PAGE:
I’m a black ARTS journalist. I’m not a myth.


“I’m tired of jockeying for position in a profession that never hesitates to finger “racists” in public, but can’t see the very real racism in its own newsrooms.”

As I was scrolling through my Facbook news feed I noticed one of my friends posted a link to an article whose headline pierced me like the tusks of an ox: I’m A Black Journalist. I’m Quitting Because I’m Tired of Newsroom Racism,” written by Rebecca Carroll.

The photo that ran with the article is a promotional image from Aaron Sorkin’s HBO series The Newsroom. There are no black people at the fictional ACN network either. And all the women on staff are irrational workaholics who can’t maintain a healthy relationship with anyone and speak in falsetto all the time…but I digress…

I went to J-School twice–undergrad and grad–and have been a freelance journalist for three years. My beat is the arts, I write in print and online, and in my three post grad school years in the field I have not met a single other black print journalist. All of my editors have been middle aged white men and women. I personally know of one other black woman arts journalist and her name is Valerie Boyd, and she was my magazine writing professor in college.

What I have encountered over the past three years is A LOT of middle-aged white men who claim that they are too liberal to have any ethnic blind spots as it relates to reviewing and criticizing art. I have also encountered people who are surprised, and dare I say intimidated, by the fact that I can write in the first place. I graduated from two of the best journalism schools in the country, and when white people find out they look at me as if I am a Siren or cyclops or unicorn or big foot. I am none of the above.

As a matter of fact when I went to a theater conference last summer, the director of a black theater company in Texas said to me “Whoa! You’re the only one!” He might be right.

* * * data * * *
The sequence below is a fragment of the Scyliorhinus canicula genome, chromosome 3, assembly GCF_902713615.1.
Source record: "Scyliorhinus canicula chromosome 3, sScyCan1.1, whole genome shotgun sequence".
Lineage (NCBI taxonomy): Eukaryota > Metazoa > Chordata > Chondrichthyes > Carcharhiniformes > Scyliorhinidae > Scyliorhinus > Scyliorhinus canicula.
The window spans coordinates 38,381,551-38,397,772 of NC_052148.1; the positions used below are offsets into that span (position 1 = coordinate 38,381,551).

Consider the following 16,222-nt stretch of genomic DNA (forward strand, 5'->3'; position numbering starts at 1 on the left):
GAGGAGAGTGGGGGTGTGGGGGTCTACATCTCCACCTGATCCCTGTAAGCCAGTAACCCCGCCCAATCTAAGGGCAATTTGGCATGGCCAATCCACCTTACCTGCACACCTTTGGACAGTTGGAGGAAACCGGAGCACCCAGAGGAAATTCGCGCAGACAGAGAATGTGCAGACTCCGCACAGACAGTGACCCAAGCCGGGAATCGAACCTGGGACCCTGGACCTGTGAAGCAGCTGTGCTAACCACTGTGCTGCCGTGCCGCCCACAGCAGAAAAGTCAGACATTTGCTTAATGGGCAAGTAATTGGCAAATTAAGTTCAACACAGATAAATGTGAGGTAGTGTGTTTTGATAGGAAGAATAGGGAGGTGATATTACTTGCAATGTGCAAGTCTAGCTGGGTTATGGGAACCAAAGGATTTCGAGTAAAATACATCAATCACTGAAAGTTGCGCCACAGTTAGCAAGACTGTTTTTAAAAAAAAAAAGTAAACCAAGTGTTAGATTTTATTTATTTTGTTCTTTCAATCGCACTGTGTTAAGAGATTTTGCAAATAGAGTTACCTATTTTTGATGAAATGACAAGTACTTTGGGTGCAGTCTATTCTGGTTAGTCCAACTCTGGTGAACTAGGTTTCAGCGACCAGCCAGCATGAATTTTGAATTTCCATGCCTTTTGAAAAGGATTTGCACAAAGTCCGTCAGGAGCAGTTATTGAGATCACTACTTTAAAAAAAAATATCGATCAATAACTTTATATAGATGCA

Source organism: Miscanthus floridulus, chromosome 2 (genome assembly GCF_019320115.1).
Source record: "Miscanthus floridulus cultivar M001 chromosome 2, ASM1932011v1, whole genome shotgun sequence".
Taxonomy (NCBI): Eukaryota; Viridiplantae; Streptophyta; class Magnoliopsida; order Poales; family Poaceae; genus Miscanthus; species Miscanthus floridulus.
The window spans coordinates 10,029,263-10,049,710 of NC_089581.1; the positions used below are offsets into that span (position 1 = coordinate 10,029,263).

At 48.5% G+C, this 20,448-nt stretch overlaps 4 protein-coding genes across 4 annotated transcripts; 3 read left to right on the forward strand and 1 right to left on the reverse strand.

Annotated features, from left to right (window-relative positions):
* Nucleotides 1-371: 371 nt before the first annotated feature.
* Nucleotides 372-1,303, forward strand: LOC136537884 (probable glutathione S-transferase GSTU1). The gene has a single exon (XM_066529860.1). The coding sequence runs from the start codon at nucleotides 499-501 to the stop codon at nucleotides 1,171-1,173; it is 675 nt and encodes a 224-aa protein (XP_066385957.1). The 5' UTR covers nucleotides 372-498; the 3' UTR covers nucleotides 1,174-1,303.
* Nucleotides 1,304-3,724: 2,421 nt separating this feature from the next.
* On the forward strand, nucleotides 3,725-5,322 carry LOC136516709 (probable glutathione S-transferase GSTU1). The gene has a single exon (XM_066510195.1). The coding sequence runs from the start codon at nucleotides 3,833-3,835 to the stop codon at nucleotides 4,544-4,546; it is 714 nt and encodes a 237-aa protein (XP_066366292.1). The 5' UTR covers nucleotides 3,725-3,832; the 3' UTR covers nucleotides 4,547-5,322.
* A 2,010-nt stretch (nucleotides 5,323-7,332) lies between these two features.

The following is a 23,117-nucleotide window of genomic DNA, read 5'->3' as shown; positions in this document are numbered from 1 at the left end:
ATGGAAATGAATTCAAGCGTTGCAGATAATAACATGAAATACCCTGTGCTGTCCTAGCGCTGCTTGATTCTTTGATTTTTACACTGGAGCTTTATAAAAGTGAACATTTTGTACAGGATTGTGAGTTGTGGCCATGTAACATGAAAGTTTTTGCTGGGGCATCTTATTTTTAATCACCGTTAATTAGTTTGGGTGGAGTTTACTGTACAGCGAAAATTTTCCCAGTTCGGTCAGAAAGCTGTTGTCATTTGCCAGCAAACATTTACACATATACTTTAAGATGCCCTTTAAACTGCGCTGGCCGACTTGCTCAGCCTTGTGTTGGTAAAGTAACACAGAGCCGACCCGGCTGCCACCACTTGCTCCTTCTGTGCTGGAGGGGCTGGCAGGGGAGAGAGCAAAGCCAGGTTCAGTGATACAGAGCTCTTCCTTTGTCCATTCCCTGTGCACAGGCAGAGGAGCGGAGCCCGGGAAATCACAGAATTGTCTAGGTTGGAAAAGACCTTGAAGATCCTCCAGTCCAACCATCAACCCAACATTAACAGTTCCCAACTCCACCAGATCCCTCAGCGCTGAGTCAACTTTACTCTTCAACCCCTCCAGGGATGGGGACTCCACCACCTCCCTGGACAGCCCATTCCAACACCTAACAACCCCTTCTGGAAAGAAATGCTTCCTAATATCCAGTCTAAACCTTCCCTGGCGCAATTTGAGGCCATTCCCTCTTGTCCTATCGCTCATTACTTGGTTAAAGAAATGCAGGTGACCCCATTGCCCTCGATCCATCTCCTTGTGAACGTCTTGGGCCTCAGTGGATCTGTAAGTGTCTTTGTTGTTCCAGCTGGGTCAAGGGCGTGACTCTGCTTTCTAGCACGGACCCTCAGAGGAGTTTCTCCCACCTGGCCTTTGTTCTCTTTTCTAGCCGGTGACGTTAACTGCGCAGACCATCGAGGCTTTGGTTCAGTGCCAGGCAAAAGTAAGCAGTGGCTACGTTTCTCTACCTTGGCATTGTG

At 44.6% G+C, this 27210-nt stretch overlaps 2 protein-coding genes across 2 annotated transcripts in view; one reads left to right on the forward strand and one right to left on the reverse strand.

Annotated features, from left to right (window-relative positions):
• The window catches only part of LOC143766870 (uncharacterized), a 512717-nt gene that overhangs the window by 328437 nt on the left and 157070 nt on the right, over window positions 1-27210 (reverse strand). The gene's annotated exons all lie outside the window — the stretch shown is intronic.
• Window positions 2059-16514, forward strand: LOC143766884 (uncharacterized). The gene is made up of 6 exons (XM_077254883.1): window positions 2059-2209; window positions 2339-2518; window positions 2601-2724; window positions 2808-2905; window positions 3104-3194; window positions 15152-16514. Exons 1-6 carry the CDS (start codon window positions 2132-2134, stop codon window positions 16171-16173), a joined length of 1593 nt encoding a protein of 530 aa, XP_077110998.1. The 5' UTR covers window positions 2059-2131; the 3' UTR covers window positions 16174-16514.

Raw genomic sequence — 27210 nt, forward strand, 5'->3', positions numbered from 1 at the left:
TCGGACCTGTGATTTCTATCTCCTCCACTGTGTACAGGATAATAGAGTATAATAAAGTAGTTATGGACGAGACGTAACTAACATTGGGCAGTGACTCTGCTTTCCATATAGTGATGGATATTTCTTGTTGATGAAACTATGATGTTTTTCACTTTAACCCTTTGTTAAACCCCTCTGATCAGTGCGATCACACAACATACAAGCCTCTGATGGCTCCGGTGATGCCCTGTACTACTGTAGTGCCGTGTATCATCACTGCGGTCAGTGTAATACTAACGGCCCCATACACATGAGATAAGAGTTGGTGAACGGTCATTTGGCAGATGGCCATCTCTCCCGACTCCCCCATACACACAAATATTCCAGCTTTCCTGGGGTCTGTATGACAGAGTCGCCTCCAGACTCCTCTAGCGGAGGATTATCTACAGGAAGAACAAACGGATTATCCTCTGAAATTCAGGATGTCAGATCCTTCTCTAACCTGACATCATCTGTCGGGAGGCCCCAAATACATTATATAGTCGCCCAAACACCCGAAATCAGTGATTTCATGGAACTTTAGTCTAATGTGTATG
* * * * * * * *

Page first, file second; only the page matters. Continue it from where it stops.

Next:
Currently I freelance for various arts publications and sites when I can, and work full-time at a magazine. However, I am not on the editorial staff, and there is only one person of color on the editorial staff. Why am I not on the editorial staff you may ask? Well, you try finding a full-time writing or editing job at a magazine and let me know how that goes. But, I do have a foot in the door and the ear of the publisher, and that’s a start.

This is why it disheartens me that Rebecca Carroll is leaving the newsroom. There is no Lean In with a “How to deal with racism and sexism at the same time” addendum for black women, but Sheryl Sandberg’s principles still apply: Every woman who throws in the towel makes it harder for the next one to get in the door. Ms. Carroll has paid her dues in this industry, so she will continue to be able to work, but what about the people just getting started?

I am by no means blaming her. After doing something for so long, you deserve not to have to deal with bullshit. Suffering for the art is cute and idealistic when you’re 20 and infuriating by the time you’re 40. I just wish things were different.

Read her article here: http://www.newrepublic.com/article/119912/black-female-journalist-quits-media-decries-newsroom-racism

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